David A. Fields offers practical scenarios to get a company foot in the door of a new client.
A small project with a new client could pave the way to a long-term, lucrative relationship with your consulting firm. Alternatively, it could waste your time with a low-margin, low fee engagement.
Let’s say your consulting firm has forged a connection with Esther Bunnie, CEO of Cad’s Berries, a multi-national player in the chocolate novelties market.
Cad’s Berries is completely missing the digital chocolate boom, and your consulting firm could help. If you play it right, Bunnie’s company could become a large portion of your consulting firm’s basket of clients.
Let’s look at four, common scenarios.
FOUR FOOT-IN-THE-DOOR SCENARIOS
You’d like to offer a Digital Cacao Transformation project; however, when you realize Bunnie doesn’t have the appetite for a full transformation, you offer a few variations of a Cacao Nib engagement to get your consulting firm’s foot in the door. Cacao Nib projects are quite small, but they preserve your premium fees and high profit margin.
When it’s clear Bunnie would reject a Digital Cacao Transformation project, you propose a few flavors of a Cacao Shavings Remix engagement. The Shavings projects are small and you offer them at a substantial discount to get your consulting firm’s foot in the door.”
Key points include:
- Long term results
- Lifetime customer value
- Don’t offer discounts
Read the full post, 3 Winning, Foot-In-The-Door Projects For Your Consulting Firm, on DavidAFields.com.
Robbie Kellman Baxter shares a tale from the trenches of subscription-based business success stories. In this episode, how a subscription business can become successful by focusing on subscriber outcomes.
Robbie Baxter: How did you come to run Instant Ink? Looking back, would you say it was inevitable? Or are you surprised at where you’ve ended up?
Anthony Napolitano: Well, I’m thrilled to where I ended up. I can’t say it was fully planned and chartered for sure. I think each of us have sometimes at our career we make a specific choice and sometimes luck just kind of falls upon you and you look back at are grateful that it happened. I think most of my career I’ve spent in what we call startup businesses inside of HP. So these are new businesses that we’re trying to grow and create. And it just so happened to be that before I joined Instant Ink, I was in another startup business inside of HP, which is quite a unique experience, is that I was there from day one until we actually shut down the business. So I was in that business for 12 years. And while it didn’t succeed in kind of a commercial sense, I learned a lot from that business. But because I had that experience, Instant Ink at the time was really only a few hundred thousand customers. And so I had this reputation of being able to grow new businesses inside of HP and I was given the opportunity to come into Instant Ink. Now we have over seven million customers worldwide.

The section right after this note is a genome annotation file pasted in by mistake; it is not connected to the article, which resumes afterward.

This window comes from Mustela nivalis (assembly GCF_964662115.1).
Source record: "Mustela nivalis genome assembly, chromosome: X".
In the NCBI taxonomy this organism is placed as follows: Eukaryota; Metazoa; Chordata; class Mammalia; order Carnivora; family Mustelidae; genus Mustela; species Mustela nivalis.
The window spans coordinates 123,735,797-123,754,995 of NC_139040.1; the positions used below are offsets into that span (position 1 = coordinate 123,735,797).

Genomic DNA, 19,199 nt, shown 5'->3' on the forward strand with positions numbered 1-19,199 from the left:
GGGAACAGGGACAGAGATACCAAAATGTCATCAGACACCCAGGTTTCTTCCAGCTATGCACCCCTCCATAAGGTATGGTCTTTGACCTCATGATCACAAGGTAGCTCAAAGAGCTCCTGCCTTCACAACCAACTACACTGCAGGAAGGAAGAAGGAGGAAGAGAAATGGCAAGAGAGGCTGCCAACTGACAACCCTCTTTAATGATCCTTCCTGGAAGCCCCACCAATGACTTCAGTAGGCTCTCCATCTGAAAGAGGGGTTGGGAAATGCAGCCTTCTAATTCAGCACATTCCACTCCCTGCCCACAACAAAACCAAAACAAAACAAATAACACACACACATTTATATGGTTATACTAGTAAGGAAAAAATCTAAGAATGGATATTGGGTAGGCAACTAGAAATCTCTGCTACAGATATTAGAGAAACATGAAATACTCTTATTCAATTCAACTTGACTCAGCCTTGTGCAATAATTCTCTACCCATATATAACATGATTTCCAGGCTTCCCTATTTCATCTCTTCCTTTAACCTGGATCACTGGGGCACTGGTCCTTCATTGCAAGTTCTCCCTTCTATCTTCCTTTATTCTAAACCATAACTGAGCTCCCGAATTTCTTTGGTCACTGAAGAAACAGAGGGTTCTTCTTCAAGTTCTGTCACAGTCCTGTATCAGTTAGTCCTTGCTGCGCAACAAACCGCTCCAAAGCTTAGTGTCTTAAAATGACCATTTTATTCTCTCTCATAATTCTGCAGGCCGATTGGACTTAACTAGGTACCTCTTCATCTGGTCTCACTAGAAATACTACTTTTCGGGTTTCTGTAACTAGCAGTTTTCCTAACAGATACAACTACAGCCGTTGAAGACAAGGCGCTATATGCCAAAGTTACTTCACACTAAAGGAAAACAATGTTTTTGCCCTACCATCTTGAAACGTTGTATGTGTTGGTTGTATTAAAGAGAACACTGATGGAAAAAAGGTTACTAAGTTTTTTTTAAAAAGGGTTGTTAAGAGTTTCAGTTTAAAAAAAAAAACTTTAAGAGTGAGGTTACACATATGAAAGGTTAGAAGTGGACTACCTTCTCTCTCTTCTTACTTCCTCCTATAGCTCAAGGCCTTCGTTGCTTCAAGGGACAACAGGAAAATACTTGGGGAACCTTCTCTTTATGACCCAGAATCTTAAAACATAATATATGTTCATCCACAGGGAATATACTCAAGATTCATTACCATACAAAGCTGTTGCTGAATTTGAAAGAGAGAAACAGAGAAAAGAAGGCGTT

Robbie Baxter: How many customers was that?
Anthony Napolitano: Seven million.
Robbie Baxter: Three hundred thousand to seven million.
Anthony Napolitano: That’s right. In the last five plus years.
Robbie Baxter: Wow. Now, it’s interesting to me that you’re you’re really an entrepreneur, and yet you’ve spent most of your career inside a big established company. What has that been like for you?
Key points covered include:
- Leading trend transformations
- Being the disruptor
- Cohort analysis
Read the full article or listen to the podcast, Reinventing the Razor & Razorblades Model by Focusing on Subscriber Outcomes with Anthony Napolitano of HP’s Instant Ink, on LinkedIn.
Dan Markovitz explains why using post-it notes may not be the best way to organize your workflow.
One of my clients, a physician in an academic medical center, has been struggling with her personal kanban. She avoided all the common pitfalls—she kept finished tasks in her Done column, limited her WIP, and used Super Sticky Post-It notes to ensure that she didn’t lose any work to evening janitorial services. But she wasn’t making a whole lot of progress, which left her frustrated with the kanban—it wasn’t helping her manage her work.
A closer look at the Post-Its revealed the problem: giant tasks (projects, really) that had no chance of getting finished in anything less than a few months—in her case, “Work on R-01 Grant,” “Write New Oncology Paper,” “New Patient Intake Protocol,” among others. If you were to scale a note to the size of the task written on it, these should have been about the size of a Times Square billboard, not a 3×3 Post-It.
Read the full article, Why Ping-Pong Post-It Notes are Bad for You, on the Markovitz Consulting website.